• Comma-Separated Values (CSV)
  • JSON
  • Mastodon v4.1 flavoured CSV
  • RapidBlock CSV
  • RapidBlock JSON

Blocklists must provide a domain field, and should provide a severity field.

domain is the domain name of the instance to be blocked/limited.

severity is the severity level of the block/limit. Supported values are: noop, silence, and suspend.

Optional fields that the tool understands are public_comment, private_comment, reject_media, reject_reports, and obfuscate.

CSV format

A CSV format blocklist must contain a header row with at least a domain and severity field.

Optional fields, as listed about, may also be included.

Mastodon v4.1 CSV format

As of v4.1.0, Mastodon can export domain blocks as a CSV file. However, in their infinite wisdom, the Mastodon devs decided that field names should begin with a # character in the header, unlike the field names in the JSON output via the API… or in pretty much any other CSV file anywhere else.

Setting the format to mastodon_csv will strip off the # character when parsing and FediBlockHole can then use Mastodon v4.1 CSV blocklists like any other CSV formatted blocklist.

JSON format

JSON is also supported. It uses the same format as the JSON returned from the Mastodon API.

This is a list of dictionaries, with at minimum a domain field, and preferably a severity field. The other optional fields are, well, optional.

RapidBlock CSV format

The RapidBlock CSV format has no header and a single field, so it's not strictly a CSV file as there are no commas separating values. It is basically just a list of domains to block, separated by '\r\n'.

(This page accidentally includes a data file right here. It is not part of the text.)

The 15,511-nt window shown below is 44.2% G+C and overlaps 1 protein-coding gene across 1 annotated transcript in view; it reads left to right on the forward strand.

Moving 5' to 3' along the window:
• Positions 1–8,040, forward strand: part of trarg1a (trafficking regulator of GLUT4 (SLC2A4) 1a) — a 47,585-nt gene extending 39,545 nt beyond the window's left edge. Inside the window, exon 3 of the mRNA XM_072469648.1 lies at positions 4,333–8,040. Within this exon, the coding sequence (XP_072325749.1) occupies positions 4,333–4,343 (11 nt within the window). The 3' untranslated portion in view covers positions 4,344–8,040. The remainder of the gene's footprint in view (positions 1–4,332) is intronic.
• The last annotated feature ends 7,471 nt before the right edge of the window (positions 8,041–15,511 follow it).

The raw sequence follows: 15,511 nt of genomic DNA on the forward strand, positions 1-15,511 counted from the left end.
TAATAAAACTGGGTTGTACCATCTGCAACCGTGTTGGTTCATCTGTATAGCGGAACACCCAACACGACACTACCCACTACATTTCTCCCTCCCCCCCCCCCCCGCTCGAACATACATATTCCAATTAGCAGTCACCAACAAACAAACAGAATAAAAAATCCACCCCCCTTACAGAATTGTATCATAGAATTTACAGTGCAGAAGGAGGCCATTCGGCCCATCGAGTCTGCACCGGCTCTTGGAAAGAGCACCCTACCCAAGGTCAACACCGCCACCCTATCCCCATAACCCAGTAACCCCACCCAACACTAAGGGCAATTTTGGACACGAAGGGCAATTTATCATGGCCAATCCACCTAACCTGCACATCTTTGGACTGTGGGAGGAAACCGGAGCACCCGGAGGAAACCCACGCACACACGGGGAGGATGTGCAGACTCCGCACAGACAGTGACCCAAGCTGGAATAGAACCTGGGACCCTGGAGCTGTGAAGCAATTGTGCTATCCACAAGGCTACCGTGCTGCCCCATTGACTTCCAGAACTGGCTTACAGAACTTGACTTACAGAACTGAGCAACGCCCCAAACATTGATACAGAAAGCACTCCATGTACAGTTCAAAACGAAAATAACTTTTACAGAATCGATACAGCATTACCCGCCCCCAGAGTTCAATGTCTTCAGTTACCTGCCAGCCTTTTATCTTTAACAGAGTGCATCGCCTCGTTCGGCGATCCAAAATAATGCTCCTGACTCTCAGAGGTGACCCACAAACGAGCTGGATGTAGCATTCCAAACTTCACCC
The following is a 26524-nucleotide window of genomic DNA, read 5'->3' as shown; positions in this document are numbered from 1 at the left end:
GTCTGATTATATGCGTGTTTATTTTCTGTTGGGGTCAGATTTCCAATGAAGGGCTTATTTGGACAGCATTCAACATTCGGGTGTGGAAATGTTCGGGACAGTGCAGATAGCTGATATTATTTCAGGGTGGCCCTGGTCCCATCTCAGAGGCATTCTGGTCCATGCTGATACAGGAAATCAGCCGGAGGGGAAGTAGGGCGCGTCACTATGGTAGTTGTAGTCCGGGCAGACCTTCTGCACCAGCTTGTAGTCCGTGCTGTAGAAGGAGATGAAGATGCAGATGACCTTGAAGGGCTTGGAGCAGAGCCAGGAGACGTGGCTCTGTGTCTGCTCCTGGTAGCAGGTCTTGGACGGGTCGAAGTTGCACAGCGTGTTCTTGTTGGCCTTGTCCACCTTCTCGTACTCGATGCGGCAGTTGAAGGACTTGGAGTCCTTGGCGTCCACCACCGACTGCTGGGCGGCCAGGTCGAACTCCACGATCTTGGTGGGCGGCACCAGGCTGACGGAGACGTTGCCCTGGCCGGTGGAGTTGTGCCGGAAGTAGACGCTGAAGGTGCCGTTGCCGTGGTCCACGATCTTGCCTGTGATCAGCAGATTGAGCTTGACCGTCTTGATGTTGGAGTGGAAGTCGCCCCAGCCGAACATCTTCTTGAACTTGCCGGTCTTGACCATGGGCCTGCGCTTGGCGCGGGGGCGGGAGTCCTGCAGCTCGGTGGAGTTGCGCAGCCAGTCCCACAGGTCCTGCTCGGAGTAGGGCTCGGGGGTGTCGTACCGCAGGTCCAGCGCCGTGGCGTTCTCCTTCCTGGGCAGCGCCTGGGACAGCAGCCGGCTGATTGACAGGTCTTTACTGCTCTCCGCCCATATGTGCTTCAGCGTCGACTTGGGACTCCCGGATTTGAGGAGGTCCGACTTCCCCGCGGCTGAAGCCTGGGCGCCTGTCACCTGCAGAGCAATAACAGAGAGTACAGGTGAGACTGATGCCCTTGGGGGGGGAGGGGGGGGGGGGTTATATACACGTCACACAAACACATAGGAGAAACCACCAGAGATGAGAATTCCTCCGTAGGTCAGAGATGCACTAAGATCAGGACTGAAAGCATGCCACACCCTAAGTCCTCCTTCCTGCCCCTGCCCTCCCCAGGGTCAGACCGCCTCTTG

When using this format, the tool assumes the severity level is suspend.

RapidBlock JSON format

The RapidBlock JSON format provides more detailed information about domain blocks, but is still somewhat limited.

It has a single isBlocked flag indicating if a domain should be blocked or not. There is no support for the 'silence' block level.

There is no support for 'reject_media' or 'reject_reports' or 'obfuscate'.

All comments are public, by virtue of the public nature of RapidBlock.

Instance sources

The tool can also read domain_blocks from instances directly. Both Mastodon and Misskey instances are supported. Any instance that exposes a fully-compliant Mastodon admin API is also theoretically supported, but untested.

The configuration is a list of dictionaries of the form:

{ domain = '<domain_name>', token = '<BearerToken>', admin = false }

The domain is the fully-qualified domain name of the API host for an instance you want to read domain blocks from.

The token is an optional OAuth token for the application that's configured in the instance to allow you to read domain blocks, as discussed above.

admin is an optional field that tells the tool to use the more detailed admin API endpoint for domain_blocks, rather than the more public API endpoint that doesn't provide as much detail. You will need a token that's been configured to permit access to the admin domain_blocks scope, as detailed above.

Instance destinations

The tool supports pushing a unified blocklist to multiple instances.